Politics & Government

NC State gets $12 million from NC to help elementary school students read better

State education leaders are turning to N.C. State University for help improving the reading skills of young children by providing more than $12 million to a program that works with elementary schools in high-needs school districts.

N.C. State’s College of Education announced Monday that its Wolfpack WORKS literacy initiative had received a three-year, $12.3 million grant from the state Department of Public Instruction. The money will allow N.C. State to expand the work that it began last year to train beginning K-2 teachers in 16 North Carolina school districts.

“About 60 percent of North Carolina’s fourth graders read at a proficient level; we want all fourth graders reading at a proficient level because we know how important early literacy is to lifelong success and opportunity,” Mary Ann Danowitz, dean of the N.C. State College of Education, said in a news release Monday. “We also know that essential to improving early literacy is improving classroom instruction, which is exactly what Wolfpack WORKS does.”

The announcement comes after state leaders have bemoaned the lack of progress from the state Read To Achieve program. The state has spent more than $150 million since 2012 trying to get students proficient in reading by the end of third grade.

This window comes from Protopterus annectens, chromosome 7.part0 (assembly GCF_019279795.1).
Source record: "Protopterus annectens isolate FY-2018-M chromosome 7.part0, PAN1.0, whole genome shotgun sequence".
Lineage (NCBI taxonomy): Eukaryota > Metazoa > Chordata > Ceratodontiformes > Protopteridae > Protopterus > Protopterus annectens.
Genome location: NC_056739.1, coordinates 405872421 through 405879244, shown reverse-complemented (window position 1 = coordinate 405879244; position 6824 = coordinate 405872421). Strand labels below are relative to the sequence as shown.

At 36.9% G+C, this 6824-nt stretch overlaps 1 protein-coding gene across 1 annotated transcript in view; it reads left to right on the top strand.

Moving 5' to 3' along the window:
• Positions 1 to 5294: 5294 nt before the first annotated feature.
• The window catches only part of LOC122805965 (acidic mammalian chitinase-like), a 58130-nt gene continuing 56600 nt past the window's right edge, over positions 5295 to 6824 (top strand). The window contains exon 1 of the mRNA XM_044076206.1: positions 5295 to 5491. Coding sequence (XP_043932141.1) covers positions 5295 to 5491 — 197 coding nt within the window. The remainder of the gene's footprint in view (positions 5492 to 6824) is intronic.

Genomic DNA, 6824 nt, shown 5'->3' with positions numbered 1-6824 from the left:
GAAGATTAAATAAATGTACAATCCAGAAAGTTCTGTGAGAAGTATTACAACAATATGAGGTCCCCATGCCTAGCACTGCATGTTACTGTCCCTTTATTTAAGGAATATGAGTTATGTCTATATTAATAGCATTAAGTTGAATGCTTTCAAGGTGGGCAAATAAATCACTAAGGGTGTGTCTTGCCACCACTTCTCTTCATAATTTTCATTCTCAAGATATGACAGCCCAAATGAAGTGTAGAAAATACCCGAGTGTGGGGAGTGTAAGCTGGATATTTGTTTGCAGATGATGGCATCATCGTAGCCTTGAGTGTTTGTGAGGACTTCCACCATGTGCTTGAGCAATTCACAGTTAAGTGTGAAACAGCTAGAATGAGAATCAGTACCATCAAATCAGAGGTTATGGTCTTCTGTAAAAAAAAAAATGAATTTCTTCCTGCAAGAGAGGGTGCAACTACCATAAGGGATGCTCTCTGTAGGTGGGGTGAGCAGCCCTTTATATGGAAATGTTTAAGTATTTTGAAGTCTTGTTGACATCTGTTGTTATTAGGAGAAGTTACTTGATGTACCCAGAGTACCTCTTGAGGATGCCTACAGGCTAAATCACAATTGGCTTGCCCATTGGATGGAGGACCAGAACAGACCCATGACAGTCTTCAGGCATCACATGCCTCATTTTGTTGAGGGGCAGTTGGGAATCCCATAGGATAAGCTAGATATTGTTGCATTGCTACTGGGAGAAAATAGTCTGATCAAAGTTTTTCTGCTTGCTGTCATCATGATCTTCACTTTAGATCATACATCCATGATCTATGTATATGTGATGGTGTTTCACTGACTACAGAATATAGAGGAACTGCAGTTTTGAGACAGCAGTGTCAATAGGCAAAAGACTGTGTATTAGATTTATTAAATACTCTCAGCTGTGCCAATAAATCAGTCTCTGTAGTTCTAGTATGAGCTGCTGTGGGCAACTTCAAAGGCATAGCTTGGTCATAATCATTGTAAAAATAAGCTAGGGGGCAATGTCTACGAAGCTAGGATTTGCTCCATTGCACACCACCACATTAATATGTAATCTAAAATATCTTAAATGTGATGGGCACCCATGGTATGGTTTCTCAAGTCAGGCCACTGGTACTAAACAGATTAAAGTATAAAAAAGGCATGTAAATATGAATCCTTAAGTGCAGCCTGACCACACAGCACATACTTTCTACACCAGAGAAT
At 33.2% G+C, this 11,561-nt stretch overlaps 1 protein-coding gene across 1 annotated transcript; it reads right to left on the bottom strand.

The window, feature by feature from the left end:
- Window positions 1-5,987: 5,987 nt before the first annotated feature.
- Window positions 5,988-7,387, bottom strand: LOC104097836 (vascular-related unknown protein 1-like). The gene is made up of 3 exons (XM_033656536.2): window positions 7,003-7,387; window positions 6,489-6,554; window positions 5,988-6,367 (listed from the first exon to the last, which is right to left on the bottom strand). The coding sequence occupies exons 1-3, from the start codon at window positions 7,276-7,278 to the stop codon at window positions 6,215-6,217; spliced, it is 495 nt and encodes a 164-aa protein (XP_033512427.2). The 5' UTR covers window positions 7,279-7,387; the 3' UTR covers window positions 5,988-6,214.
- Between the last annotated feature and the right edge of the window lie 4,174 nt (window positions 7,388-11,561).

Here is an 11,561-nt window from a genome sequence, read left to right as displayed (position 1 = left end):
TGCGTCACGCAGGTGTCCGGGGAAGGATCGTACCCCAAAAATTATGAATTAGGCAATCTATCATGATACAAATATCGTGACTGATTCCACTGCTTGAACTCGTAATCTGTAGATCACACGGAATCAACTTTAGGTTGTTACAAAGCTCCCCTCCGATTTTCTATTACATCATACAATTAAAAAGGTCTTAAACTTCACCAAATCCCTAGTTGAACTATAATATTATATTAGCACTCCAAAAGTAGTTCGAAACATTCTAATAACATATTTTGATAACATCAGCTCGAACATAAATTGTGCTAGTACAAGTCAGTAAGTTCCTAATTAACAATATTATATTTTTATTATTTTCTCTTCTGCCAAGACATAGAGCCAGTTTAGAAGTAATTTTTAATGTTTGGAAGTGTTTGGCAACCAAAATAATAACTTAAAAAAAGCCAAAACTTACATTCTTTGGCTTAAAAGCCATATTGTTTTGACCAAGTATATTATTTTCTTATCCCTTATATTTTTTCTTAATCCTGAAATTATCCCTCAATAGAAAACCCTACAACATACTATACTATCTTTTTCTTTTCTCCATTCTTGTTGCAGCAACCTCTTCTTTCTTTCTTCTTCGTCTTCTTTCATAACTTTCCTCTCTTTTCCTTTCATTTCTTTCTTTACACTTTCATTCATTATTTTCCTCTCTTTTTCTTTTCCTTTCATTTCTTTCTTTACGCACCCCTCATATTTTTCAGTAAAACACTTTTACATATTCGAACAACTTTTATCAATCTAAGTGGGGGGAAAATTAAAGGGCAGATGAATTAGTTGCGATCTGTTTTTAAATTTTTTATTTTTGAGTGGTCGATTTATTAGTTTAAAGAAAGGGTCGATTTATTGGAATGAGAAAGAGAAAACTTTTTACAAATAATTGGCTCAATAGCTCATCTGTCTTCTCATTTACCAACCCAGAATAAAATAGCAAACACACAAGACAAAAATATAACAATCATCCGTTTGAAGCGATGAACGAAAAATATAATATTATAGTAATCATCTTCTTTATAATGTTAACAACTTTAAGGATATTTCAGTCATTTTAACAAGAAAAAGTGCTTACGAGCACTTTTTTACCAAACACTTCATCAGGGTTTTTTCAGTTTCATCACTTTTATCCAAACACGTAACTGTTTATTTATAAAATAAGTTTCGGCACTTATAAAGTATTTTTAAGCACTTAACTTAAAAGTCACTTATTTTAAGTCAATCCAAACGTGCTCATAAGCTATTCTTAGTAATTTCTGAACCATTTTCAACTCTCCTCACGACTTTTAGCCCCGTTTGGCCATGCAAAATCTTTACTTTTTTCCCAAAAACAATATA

But only 52 percent of first-grade students and 56 percent of second-grade students are reading at grade level. The percentage of third-grade students passing the state’s reading test has dropped from 60.2 percent in the 2013-14 school year to 55.9 percent last year.

The lack of results has caused state leaders, such as Superintendent Mark Johnson, to say that changes are needed in Read To Achieve.

DPI awarded Wolfpack WORKS a $5.9 million grant last year to provide literacy support for all first- and second-year K-2 teachers in Anson, Bertie, Caswell, Duplin, Edgecombe, Granville, Greene, Halifax, Kannapolis City, Martin, Nash-Rocky Mount, Northampton, Vance, Warren, Washington and Wilson schools.

The new grant will allow the program to work with all third-year K-2 teachers in those districts.

N.C. State’s College of Education says the new grant is the largest that the school’s faculty has received since it began keeping records.

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